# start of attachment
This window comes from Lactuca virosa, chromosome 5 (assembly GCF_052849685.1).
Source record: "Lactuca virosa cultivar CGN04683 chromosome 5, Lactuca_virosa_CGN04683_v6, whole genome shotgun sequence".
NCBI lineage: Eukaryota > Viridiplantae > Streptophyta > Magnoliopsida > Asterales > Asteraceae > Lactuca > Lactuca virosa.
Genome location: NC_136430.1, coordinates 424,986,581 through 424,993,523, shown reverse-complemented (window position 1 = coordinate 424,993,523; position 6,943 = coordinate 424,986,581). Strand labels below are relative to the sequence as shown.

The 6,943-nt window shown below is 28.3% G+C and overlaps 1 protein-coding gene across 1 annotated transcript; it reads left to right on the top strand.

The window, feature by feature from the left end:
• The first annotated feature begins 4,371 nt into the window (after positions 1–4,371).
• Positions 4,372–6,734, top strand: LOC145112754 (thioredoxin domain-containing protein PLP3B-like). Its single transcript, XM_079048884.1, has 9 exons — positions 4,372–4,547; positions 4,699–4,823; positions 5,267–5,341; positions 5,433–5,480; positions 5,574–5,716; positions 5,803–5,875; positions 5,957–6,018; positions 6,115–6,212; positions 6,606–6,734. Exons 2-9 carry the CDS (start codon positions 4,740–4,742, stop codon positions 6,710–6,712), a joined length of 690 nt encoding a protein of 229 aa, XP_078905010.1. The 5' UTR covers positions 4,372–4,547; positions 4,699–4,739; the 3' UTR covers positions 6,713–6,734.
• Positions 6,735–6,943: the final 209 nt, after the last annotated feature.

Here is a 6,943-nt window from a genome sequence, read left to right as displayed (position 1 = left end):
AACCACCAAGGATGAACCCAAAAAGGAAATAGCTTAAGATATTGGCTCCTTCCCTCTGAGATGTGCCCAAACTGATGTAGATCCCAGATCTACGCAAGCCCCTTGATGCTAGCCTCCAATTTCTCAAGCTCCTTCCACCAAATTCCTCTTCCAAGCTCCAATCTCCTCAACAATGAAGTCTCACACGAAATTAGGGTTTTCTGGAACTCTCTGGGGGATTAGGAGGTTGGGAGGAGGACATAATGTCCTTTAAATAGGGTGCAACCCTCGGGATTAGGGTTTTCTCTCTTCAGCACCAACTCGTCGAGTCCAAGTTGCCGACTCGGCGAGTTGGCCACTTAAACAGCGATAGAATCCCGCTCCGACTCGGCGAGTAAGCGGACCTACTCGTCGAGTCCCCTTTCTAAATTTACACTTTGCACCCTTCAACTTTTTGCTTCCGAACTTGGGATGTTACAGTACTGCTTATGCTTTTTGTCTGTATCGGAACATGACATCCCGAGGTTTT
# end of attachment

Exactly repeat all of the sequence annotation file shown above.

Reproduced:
This window comes from Lactuca virosa, chromosome 5 (assembly GCF_052849685.1).
Source record: "Lactuca virosa cultivar CGN04683 chromosome 5, Lactuca_virosa_CGN04683_v6, whole genome shotgun sequence".
NCBI lineage: Eukaryota > Viridiplantae > Streptophyta > Magnoliopsida > Asterales > Asteraceae > Lactuca > Lactuca virosa.
Genome location: NC_136430.1, coordinates 424,986,581 through 424,993,523, shown reverse-complemented (window position 1 = coordinate 424,993,523; position 6,943 = coordinate 424,986,581). Strand labels below are relative to the sequence as shown.

The 6,943-nt window shown below is 28.3% G+C and overlaps 1 protein-coding gene across 1 annotated transcript; it reads left to right on the top strand.

The window, feature by feature from the left end:
• The first annotated feature begins 4,371 nt into the window (after positions 1–4,371).
• Positions 4,372–6,734, top strand: LOC145112754 (thioredoxin domain-containing protein PLP3B-like). Its single transcript, XM_079048884.1, has 9 exons — positions 4,372–4,547; positions 4,699–4,823; positions 5,267–5,341; positions 5,433–5,480; positions 5,574–5,716; positions 5,803–5,875; positions 5,957–6,018; positions 6,115–6,212; positions 6,606–6,734. Exons 2-9 carry the CDS (start codon positions 4,740–4,742, stop codon positions 6,710–6,712), a joined length of 690 nt encoding a protein of 229 aa, XP_078905010.1. The 5' UTR covers positions 4,372–4,547; positions 4,699–4,739; the 3' UTR covers positions 6,713–6,734.
• Positions 6,735–6,943: the final 209 nt, after the last annotated feature.

Here is a 6,943-nt window from a genome sequence, read left to right as displayed (position 1 = left end):
AACCACCAAGGATGAACCCAAAAAGGAAATAGCTTAAGATATTGGCTCCTTCCCTCTGAGATGTGCCCAAACTGATGTAGATCCCAGATCTACGCAAGCCCCTTGATGCTAGCCTCCAATTTCTCAAGCTCCTTCCACCAAATTCCTCTTCCAAGCTCCAATCTCCTCAACAATGAAGTCTCACACGAAATTAGGGTTTTCTGGAACTCTCTGGGGGATTAGGAGGTTGGGAGGAGGACATAATGTCCTTTAAATAGGGTGCAACCCTCGGGATTAGGGTTTTCTCTCTTCAGCACCAACTCGTCGAGTCCAAGTTGCCGACTCGGCGAGTTGGCCACTTAAACAGCGATAGAATCCCGCTCCGACTCGGCGAGTAAGCGGACCTACTCGTCGAGTCCCCTTTCTAAATTTACACTTTGCACCCTTCAACTTTTTGCTTCCGAACTTGGGATGTTACAGTACTGCTTATGCTTTTTGTCTGTATCGGAACATGACATCCCGAGGTTTT